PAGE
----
TEA IN A THUNDER CUP is a feature film by Alison Williams in collaboration with artists from 14 different countries. The main collaboration was going on thru the internet. And I both Co-Direct and play a little acting part in this.
A psychological ‘Art Film’ which features cleverly included script, video art, performance-based works and animation; created via a collaboration with international artists. A message runs throughout the storyline about the world of on-line interactivity and the subsequent dangers of the Internet in the lives of everyday humans. A child is drawn into a labyrinth of murder and intrigue as he befriends a stranger, who has great aspirations to be more than just a casual acquaintance. He will stop at nothing to reach the boy. This film is narrated by Death as a woman and encompasses a strange surreal journey through a killer’s mental landscape. The contributing artists are Ulf Kristiansen, Richard Jochum, Christopher Borkowski, Lee Wells, Ali Ettehad, Danny Germansen, Joas Sebastian Nebe, Anders Weberg, Michael Douglas Hawk, Lizet Benrey, Larry Caveney, Bill Millett, Glenn William Church, Neil Howe, Icetrip Estevez, Victor Martinez Diaz, Germán Britch, Verena Stenke Pagnes and Andrea Pagnes, William Esdale, Alberto Guerreiro, Masha Yozefpolsky, Grant Bayman, Fritz Schultz and Alison Williams. They all help to provoke that special magical essence which makes the twist in this unusual tale. ‘The boy with the imaginary friend; Written and directed by Alison Williams; Co-Directors: Neil Howe (for Australian scenes) & Danny Germansen (Denmark) Filmed in Mexico, USA, Iran, Portugal, Germany, South Africa, Italy, UK, Australia, Argentina, Norway, Denmark, Israel and Sweden and coordinated using a free social networking website, free on-line service providers and a very different and genuine approach to movie making. One that encompasses no fear, uses the spirit of art as the medium for collaboration across cultures.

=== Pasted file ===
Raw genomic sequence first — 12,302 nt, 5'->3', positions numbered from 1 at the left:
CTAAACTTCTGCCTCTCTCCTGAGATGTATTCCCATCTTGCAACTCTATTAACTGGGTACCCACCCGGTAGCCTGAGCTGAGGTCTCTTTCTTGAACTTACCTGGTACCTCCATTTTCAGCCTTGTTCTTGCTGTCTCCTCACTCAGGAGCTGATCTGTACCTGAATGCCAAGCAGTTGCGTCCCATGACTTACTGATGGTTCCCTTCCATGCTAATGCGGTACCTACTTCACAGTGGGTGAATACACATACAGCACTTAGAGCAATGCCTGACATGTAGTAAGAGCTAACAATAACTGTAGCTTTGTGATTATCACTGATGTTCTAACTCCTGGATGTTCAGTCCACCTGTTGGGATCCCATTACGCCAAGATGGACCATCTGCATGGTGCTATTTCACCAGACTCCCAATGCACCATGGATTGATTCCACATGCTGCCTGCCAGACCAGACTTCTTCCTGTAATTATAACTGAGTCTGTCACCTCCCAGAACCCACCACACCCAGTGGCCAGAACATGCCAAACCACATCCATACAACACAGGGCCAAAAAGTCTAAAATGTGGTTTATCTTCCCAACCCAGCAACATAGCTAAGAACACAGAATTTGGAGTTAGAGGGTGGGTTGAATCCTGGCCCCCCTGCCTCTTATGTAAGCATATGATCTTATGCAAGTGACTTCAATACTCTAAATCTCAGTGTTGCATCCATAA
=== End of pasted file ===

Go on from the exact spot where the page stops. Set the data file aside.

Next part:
If you are at all interested in screening either the raw version or the slightly shorter/cut version of “Tea in a Thunder Cup – the movie” (1 hour 17min incl credits) contact us and make it happen –
subject: screen this project*
Tea in a Thunder Cup
There is perhaps something rather banal or vacuous about saying
“the process is everything”and it simply does not seem to do justice,
when talking about the making of Tea in a Thunder Cup. Although
that primarily is the focus and to my own way of thinking, one of the
truly noteworthy attributes of this Film. The fact that Tea was made
via a collaboration is more than interesting, especially if one
takes into account that this was a global effort incorporating artists,
filmmakers. composers and individuals from USA, Iran. Israel, Sweden,
Germany, UK, Denmark, Australia, Argentina, Italy, Norway, Portugal,
Mexico and then finally, coordinated and produced in South Africa
by an independent female film director and artist.
The process began in 2010 and we made use of a social networking
site as well as email to invite specific artists with unique talents
and attributes to join us in the interpretation of the script. Not only
were existing video art works incorporated, but new works were
requested that reflected the required scenes. Participants worked
individually and “blind”, as the only point of reference they had was
the liaison with the Director in terms of what was wanted. I did however
choose to encourage a loose interpretation without being too restrictive.
Each person played an intricate role and was vital in achieving the